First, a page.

Molly Ringwald showed The Simpsons how to deal with uncomfortable nostalgia
I was one of those kids who was a lover of nostalgia before I even knew what it was. My pre-teen Tumblr (remember when everyone was on Tumblr?) was full of screenshots and quotes from Nickelodeon shows and teen movies from only 5-6 years before (which felt like a lifetime then). The appetite for nostalgia seems to have grown in recent years, with scrunchies and Stranger Things filling the cultural landscape. But with our nostalgia, comes an uncomfortable revelation. Some of the content isn’t as wholesome as we previously thought.
Have you noticed yourself cringing a little when they refer to Carol and her partner Susan during re-watches of Friends? Or did the plan to get Marty’s mum and dad together involving his mother being basically sexually assaulted in Back to the Future jar with you?
You’re not alone. With the addition of Friends to Netflix in January, a whole new generation of watchers sat down to enjoy one of the most beloved sitcoms of all time. We’re all seeing something we hadn’t originally. The fat jokes, the gay jokes, the distinct lack of diversity, the perpetuation of harmful gender roles, and on and on. The criticisms of our best-loved media continued, with works like The Problem with Apu by Hari Kondabolu showing us an uncomfortable truth – there was a lot of racism and sexism going on in those shows.
These criticisms were met with a backlash of the usual variety. People argued that ‘nothing could be found funny anymore’, ‘everyone had to be offended by everything’ and ‘these shows were untouchably amazing’. The response was totally understandable. Friends is one of my favourite TV shows and I adore 80s and 90s teen movies. But not everything in those shows or movies was acceptable, and we should recognise that.
A good example is Irish classic The Snapper. Now, before you are outraged by the fact that anyone could badmouth The Snapper, hear me out. I love that movie. It’s hilarious, it’s smart, it illustrates Dublin humour better than anything else out there, which I adore. But, only having seen the film 4 years ago, I noticed the more problematic aspects of the movie. I laughed along with my mates until we got to the scene where Sharon conceives her baby and I became a bit incredulous. “But she’s pretty much getting raped guys?” “Ah she’s not, it’s not like that”. “Her friend’s dad takes advantage of her when shes too drunk to stand! She didn’t even know it was him!” There was no response after that, but I could tell I’d taken on the role of the spoilsport that day.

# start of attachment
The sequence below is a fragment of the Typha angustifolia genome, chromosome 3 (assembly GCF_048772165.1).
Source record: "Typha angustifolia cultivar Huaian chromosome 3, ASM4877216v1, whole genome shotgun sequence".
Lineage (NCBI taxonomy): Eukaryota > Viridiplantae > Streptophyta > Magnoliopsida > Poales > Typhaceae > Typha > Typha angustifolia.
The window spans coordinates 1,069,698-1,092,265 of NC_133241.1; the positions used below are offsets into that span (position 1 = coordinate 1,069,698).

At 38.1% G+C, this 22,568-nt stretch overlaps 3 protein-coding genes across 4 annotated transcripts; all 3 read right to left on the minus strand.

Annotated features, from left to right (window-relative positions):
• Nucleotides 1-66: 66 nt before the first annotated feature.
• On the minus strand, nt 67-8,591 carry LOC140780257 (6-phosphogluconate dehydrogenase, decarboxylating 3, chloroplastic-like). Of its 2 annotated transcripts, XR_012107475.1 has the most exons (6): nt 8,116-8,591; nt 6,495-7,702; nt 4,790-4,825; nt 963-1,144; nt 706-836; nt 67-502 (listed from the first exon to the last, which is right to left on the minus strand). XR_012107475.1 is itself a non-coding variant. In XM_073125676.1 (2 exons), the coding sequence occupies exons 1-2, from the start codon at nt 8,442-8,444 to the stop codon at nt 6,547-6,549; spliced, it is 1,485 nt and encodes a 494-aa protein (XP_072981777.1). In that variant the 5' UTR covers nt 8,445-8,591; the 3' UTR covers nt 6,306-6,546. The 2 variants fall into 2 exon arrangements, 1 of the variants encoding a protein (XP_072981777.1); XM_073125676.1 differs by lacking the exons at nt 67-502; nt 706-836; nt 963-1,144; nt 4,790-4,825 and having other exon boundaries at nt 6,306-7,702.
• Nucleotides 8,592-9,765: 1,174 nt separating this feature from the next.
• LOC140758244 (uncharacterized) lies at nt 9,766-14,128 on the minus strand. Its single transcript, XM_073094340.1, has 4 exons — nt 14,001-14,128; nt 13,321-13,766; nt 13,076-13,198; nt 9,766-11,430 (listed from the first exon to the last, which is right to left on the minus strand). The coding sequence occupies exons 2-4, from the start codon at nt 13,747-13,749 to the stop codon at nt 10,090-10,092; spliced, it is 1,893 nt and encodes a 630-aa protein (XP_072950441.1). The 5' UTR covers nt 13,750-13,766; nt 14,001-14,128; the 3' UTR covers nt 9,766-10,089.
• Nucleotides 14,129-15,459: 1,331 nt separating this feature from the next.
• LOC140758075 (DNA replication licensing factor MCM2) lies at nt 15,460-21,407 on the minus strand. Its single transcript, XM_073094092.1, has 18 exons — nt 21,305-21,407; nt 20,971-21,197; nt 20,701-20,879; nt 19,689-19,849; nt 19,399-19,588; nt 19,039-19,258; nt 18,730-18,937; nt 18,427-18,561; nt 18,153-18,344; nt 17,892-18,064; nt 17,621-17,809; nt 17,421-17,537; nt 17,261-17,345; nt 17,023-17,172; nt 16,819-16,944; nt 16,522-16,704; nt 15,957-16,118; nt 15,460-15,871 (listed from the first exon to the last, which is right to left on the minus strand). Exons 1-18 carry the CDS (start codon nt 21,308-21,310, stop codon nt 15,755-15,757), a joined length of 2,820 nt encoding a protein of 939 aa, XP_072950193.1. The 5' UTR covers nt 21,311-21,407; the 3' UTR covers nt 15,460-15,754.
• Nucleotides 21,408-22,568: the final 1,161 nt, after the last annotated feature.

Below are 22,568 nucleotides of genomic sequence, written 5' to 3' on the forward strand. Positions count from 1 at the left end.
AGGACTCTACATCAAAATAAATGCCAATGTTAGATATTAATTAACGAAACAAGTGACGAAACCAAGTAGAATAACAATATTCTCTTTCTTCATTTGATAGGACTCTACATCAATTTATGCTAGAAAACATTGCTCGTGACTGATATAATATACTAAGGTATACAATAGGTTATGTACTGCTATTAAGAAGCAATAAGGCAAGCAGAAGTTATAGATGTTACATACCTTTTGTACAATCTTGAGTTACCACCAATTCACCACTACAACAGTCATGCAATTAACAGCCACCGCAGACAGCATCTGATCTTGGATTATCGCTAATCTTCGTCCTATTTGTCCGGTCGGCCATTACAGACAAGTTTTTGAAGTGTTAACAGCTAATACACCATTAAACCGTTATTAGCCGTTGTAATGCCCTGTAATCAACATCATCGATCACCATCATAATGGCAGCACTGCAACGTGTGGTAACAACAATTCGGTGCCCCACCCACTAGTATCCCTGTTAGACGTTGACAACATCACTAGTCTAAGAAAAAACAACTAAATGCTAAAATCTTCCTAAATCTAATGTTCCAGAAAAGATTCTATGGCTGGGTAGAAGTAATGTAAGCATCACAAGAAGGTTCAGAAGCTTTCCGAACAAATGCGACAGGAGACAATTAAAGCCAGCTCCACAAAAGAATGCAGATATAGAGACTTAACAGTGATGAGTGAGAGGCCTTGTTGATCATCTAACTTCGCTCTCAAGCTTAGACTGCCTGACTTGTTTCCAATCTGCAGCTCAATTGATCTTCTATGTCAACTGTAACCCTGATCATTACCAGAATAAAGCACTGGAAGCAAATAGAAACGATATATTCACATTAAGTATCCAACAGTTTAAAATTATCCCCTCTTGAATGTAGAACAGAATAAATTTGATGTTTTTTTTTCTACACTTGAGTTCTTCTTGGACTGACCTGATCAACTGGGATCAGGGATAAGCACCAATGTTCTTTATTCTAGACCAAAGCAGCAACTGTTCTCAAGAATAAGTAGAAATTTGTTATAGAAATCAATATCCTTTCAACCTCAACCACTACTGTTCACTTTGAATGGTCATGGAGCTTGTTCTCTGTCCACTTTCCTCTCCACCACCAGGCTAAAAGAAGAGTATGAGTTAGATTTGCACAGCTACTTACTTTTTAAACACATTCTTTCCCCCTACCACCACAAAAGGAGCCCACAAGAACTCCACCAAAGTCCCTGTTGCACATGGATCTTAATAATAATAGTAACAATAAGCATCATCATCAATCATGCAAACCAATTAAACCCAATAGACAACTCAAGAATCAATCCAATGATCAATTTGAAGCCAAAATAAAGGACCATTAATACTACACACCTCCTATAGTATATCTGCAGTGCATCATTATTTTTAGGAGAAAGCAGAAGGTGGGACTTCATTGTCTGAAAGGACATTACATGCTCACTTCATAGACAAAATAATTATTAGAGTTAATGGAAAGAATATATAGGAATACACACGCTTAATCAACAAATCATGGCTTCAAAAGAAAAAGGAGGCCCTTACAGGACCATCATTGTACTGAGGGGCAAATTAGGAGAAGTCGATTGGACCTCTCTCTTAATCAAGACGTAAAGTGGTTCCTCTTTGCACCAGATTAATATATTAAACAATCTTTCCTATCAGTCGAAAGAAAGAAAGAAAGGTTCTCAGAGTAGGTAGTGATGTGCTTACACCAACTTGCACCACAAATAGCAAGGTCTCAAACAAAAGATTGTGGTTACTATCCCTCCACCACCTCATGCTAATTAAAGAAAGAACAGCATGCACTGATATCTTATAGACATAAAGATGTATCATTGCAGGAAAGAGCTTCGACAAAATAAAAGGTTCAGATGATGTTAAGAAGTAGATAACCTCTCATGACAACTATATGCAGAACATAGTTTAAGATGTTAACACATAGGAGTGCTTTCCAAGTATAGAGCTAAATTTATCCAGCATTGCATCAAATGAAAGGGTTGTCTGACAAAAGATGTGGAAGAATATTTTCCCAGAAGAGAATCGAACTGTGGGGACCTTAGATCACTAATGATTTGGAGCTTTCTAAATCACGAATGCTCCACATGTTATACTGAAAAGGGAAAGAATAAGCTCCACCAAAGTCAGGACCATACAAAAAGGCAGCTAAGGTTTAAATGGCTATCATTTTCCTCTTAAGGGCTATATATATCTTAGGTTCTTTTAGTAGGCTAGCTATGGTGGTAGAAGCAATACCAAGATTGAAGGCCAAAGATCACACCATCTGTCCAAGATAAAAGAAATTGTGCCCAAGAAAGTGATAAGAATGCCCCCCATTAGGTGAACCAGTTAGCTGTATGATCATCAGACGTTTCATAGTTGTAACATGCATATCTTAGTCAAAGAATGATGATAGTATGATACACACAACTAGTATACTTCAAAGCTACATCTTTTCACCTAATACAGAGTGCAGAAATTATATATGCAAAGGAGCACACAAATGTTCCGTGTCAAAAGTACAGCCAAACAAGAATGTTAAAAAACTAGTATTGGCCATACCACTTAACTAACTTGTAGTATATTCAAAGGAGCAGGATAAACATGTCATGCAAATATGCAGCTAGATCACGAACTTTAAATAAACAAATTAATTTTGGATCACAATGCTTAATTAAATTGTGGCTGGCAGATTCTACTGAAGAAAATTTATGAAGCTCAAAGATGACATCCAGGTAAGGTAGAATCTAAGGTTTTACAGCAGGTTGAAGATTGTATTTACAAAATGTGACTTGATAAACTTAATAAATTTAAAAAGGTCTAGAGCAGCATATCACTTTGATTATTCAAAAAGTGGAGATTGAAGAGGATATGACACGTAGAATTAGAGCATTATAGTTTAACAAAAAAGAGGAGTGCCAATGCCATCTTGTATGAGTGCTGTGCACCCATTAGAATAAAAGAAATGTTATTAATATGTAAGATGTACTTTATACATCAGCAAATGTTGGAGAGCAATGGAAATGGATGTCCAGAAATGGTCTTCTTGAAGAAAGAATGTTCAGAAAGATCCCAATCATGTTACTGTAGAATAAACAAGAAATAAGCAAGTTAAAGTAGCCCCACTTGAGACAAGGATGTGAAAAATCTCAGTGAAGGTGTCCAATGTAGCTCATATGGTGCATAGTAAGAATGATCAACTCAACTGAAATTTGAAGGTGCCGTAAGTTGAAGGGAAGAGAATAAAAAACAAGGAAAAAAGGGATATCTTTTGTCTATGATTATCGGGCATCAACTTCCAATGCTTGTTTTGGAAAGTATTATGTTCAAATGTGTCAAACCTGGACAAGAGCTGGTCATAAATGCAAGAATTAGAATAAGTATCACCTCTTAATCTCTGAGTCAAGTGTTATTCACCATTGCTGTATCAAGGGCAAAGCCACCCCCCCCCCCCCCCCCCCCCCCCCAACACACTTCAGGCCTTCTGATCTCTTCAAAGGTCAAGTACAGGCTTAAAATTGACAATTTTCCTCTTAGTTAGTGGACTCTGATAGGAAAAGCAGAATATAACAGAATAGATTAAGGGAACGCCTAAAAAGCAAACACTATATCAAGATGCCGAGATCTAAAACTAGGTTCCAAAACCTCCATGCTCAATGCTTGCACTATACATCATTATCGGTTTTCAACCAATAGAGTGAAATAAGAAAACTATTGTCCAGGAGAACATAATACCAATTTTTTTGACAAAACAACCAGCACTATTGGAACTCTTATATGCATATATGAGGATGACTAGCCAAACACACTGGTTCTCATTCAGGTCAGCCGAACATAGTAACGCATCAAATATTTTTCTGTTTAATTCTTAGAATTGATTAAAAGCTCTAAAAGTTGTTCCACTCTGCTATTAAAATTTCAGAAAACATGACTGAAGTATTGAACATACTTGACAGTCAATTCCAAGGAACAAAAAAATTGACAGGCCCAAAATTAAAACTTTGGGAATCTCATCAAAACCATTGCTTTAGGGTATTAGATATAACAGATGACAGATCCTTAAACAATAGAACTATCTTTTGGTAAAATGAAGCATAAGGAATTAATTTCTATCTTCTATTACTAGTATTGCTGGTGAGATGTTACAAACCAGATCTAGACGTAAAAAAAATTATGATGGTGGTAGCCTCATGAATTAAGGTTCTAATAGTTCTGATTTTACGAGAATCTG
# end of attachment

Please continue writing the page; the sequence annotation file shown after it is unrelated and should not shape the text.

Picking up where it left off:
If it is so hard to think about the art that we love as being ‘bad’ or offensive, then imagine how hard it must be to have created that art? This is exactly what Molly Ringwald, star of classic 80s movies such as Sixteen Candles and Pretty in Pink, did in her essay for the New Yorker last week. Ringwald discussed how, upon watching her formative film The Breakfast Club with her young daughter, she began to feel uncomfortable at some of the scenes and the way in which her character was treated by a love interest. She talked about how she was oblivious to how inappropriate it was at the time, saying that she “was well into [my] thirties before I stopped considering verbally abusive men more interesting than the nice ones.” Ringwald also expressed her love and respect of John Hughes, the director of the film and many others, and the way in which he wrote about the teenage experience in the 80s, at a time when no one else was approaching it in a real way. But she also wrote of how “It’s hard for me to understand how John was able to write with so much sensitivity, and also have such a glaring blind spot.”
Molly Ringwald’s response was measured, considerate and logical. It was admirable how mature her contemplation of these movies was, despite how difficult it must be to view your own work like that. Some movie and TV makers, though, take a less measured approach. Also in the news this week was The Simpsons‘ response to 2017 documentary The Problem with Apu, which criticised the show’s character Apu as a harmful stereotype of south Asians. In this week’s episode No Good Read Goes Unpunished, Marge is reading Lisa an old bedtime story that, upon reading in modern times, is shown to be more racist than she remembers. When she tries to omit these details from the book, Lisa protests that without them, the story makes no sense. When Marge asks what she should do, Lisa responds with a hamfisted approach. “It’s hard to say. Something that started decades ago and was applauded and inoffensive is now politically incorrect. What can you do?” she says, while the camera pans out to a framed photo of Apu on the bedside table. “Some things will be dealt with at a later date”, Marge says and Lisa adds, “if at all”.
The point that the Simpsons are trying to make is valid; that stories and tv shows can show an arc of growth and maturity through the years and some things that were thought to be ok then are seen to be not ok now. But the way they approached it, with such odd, clunky dialogue and no real conclusion to the subject, sparked a negative reaction from the show’s fans, with the scene being branded as “toothless”. The scene showed a stark difference in the way the subject can be tackled; with sensitivity and maturity, or with hesitation to the point of not tackling it at all.
It’s an uncomfortable thing to have to confront these ideas. To admit that the things that we love and that have shaped us to some extent could be less than wholesome and perfect makes it feel like we have to give them up completely. We don’t want to abandon parts of our formative years so we defend them fiercely. This is understandable. But the idea that we have to give up these things and act as if we never enjoyed them is not true, or feasible.
Image: FOX and Universal